Lisbon, Portugal, 19 April – Consumer spending in Portugal fed by bank loans is unsustainable in the long term and the economy’s recovery is not based on a sustained recovery of activity, the Bank of Portugal said in its Spring Economic Bulletin.
In the bulletin, published Tuesday, the central bank said it had seen no positive signs in the Portuguese economy in 2005.
Reduced growth levels are added to stagnation of employment and increased unemployment, according to the bulletin which added that, due to the worsened public deficit, economic agents fear tax increases.
In 2005 production was affected by price increases of raw materials and energy as well as the sustained growth of labor costs that were not even put under pressure by increased unemployment.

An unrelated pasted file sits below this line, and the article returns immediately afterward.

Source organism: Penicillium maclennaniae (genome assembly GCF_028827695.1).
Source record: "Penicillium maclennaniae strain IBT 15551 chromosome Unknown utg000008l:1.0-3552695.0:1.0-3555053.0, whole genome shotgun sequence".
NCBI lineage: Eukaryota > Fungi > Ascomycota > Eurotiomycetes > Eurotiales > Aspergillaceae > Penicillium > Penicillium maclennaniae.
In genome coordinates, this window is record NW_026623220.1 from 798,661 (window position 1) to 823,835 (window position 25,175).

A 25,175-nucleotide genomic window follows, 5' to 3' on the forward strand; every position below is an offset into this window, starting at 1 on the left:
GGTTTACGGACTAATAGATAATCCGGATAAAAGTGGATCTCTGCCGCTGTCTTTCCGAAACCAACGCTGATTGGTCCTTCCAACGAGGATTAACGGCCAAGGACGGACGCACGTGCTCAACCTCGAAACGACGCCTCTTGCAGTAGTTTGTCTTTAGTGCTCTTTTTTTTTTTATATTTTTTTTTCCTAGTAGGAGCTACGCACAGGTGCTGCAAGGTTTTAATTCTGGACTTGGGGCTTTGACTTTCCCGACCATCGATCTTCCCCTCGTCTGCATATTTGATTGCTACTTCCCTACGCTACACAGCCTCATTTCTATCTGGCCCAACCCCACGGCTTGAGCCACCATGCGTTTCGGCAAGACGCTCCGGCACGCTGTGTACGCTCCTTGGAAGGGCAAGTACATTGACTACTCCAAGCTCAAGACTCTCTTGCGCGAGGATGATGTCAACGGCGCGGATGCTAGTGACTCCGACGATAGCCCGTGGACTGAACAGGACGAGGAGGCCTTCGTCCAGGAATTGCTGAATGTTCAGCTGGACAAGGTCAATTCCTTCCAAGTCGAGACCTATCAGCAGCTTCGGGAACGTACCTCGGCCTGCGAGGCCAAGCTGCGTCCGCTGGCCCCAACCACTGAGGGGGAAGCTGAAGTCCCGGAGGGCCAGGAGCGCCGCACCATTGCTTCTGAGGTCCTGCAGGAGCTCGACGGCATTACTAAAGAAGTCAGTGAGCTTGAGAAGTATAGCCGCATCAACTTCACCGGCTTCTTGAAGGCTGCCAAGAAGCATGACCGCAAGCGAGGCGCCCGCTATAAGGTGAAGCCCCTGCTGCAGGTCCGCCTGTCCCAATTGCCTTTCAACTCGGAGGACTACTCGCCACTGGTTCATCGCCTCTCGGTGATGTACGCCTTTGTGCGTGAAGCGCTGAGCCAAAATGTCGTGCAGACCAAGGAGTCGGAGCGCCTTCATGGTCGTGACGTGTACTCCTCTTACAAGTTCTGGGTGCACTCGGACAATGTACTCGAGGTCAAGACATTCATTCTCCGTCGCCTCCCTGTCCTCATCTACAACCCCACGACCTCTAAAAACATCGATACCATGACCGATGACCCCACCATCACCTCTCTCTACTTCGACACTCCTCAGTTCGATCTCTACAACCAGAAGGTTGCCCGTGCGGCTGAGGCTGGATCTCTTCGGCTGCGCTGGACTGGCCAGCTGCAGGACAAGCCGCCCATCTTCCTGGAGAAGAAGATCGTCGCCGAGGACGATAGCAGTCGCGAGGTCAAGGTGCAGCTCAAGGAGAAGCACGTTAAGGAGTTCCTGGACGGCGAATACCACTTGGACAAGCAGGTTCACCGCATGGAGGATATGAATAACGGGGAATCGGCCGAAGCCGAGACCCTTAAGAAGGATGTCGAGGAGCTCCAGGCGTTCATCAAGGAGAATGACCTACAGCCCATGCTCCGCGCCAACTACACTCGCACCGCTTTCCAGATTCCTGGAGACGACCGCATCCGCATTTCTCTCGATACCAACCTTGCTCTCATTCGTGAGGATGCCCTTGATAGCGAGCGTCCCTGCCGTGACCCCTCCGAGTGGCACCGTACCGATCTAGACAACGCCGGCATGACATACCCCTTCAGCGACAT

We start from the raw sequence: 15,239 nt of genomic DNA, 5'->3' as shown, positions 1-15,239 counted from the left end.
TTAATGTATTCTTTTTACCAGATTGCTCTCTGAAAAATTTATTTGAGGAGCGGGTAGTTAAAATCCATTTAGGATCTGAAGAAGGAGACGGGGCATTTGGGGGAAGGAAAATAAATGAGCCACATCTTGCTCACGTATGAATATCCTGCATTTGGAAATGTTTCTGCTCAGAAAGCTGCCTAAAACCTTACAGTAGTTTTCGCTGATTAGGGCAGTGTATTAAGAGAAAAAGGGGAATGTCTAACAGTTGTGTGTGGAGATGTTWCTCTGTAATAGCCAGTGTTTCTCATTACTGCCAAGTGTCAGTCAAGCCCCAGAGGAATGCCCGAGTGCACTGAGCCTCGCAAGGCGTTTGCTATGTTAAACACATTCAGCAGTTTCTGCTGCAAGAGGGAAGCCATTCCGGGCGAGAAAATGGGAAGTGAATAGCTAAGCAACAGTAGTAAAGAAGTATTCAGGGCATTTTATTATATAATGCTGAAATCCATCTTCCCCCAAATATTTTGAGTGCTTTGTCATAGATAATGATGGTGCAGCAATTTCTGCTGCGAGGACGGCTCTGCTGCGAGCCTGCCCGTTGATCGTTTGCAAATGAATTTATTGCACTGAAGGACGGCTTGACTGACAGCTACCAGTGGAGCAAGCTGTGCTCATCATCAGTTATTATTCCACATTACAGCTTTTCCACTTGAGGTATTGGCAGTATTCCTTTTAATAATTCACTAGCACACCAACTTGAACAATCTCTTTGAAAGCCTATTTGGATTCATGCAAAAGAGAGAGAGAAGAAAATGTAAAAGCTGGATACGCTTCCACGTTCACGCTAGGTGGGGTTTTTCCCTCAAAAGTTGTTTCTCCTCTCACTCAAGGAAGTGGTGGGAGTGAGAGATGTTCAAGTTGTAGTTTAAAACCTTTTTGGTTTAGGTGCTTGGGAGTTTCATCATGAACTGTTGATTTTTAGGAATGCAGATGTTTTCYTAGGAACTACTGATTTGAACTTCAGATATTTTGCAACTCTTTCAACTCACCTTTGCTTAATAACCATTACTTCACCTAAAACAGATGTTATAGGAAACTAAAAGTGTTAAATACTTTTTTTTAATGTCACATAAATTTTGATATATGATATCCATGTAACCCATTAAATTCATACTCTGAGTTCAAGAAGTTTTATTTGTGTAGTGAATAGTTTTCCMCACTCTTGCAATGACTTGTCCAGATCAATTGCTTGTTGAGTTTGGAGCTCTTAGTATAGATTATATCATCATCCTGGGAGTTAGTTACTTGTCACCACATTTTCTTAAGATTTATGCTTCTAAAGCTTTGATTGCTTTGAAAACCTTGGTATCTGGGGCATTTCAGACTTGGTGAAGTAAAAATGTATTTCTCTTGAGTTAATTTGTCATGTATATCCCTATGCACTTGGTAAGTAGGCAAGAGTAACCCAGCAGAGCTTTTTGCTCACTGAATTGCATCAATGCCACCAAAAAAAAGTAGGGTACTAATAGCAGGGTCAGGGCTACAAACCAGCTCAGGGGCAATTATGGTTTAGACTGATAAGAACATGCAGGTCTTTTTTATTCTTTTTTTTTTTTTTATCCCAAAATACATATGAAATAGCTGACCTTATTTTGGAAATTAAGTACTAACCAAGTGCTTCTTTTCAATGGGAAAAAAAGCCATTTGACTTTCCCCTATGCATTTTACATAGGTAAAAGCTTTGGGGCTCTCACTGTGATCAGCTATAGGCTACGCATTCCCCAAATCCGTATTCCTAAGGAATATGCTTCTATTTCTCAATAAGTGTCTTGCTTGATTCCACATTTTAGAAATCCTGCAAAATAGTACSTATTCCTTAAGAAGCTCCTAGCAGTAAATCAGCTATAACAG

As a result productivity fell and the economy’s competitiveness continued to affect exports, which remained flat as the rose just 0.9 percent in 2005 against the previous year.
Company indebtedness increased, as has happened since the beginning of the decade. It now represents 97 percent of Gross Domestic Product.
But, said the central bank, loans taken out in 2005 were largely used to finance current activities and to restructure debt.
Consumer and public spending maintained “growth levels that were clearly above that of GDP.” But for consumers, the central bank’s warning has been issued: Portuguese families will have to adjust their spending if the economy shows no signs of recovery.
Family indebtedness increased again and now stands at 120 percent of available income, which means that annual salary, net of taxes and state contributions, is insufficient to pay off bank loans. (macauhub)